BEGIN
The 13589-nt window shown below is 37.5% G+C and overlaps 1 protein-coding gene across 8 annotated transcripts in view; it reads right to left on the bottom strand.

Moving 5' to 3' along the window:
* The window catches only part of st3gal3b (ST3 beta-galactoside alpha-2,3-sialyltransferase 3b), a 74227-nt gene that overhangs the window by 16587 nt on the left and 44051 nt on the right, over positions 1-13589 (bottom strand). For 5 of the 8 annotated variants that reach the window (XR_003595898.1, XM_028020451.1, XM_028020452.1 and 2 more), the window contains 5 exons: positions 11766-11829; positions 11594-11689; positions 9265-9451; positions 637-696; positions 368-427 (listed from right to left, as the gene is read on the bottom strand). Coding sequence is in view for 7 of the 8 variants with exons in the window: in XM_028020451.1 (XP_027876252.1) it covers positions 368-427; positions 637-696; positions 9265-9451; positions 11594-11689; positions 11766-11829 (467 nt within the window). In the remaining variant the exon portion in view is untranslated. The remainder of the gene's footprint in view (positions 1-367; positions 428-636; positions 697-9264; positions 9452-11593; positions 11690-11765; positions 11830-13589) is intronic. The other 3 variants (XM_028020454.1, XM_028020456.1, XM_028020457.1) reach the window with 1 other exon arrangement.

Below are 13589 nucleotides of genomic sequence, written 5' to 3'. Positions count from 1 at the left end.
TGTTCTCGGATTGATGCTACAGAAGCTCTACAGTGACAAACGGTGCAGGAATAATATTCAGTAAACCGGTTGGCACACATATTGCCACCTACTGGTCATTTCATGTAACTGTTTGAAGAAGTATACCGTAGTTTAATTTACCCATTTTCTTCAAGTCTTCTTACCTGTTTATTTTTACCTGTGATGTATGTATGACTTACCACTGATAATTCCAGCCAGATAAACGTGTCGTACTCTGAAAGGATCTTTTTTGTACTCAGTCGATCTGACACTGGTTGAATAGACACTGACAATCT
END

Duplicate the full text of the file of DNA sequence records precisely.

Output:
The 13589-nt window shown below is 37.5% G+C and overlaps 1 protein-coding gene across 8 annotated transcripts in view; it reads right to left on the bottom strand.

Moving 5' to 3' along the window:
* The window catches only part of st3gal3b (ST3 beta-galactoside alpha-2,3-sialyltransferase 3b), a 74227-nt gene that overhangs the window by 16587 nt on the left and 44051 nt on the right, over positions 1-13589 (bottom strand). For 5 of the 8 annotated variants that reach the window (XR_003595898.1, XM_028020451.1, XM_028020452.1 and 2 more), the window contains 5 exons: positions 11766-11829; positions 11594-11689; positions 9265-9451; positions 637-696; positions 368-427 (listed from right to left, as the gene is read on the bottom strand). Coding sequence is in view for 7 of the 8 variants with exons in the window: in XM_028020451.1 (XP_027876252.1) it covers positions 368-427; positions 637-696; positions 9265-9451; positions 11594-11689; positions 11766-11829 (467 nt within the window). In the remaining variant the exon portion in view is untranslated. The remainder of the gene's footprint in view (positions 1-367; positions 428-636; positions 697-9264; positions 9452-11593; positions 11690-11765; positions 11830-13589) is intronic. The other 3 variants (XM_028020454.1, XM_028020456.1, XM_028020457.1) reach the window with 1 other exon arrangement.

Below are 13589 nucleotides of genomic sequence, written 5' to 3'. Positions count from 1 at the left end.
TGTTCTCGGATTGATGCTACAGAAGCTCTACAGTGACAAACGGTGCAGGAATAATATTCAGTAAACCGGTTGGCACACATATTGCCACCTACTGGTCATTTCATGTAACTGTTTGAAGAAGTATACCGTAGTTTAATTTACCCATTTTCTTCAAGTCTTCTTACCTGTTTATTTTTACCTGTGATGTATGTATGACTTACCACTGATAATTCCAGCCAGATAAACGTGTCGTACTCTGAAAGGATCTTTTTTGTACTCAGTCGATCTGACACTGGTTGAATAGACACTGACAATCT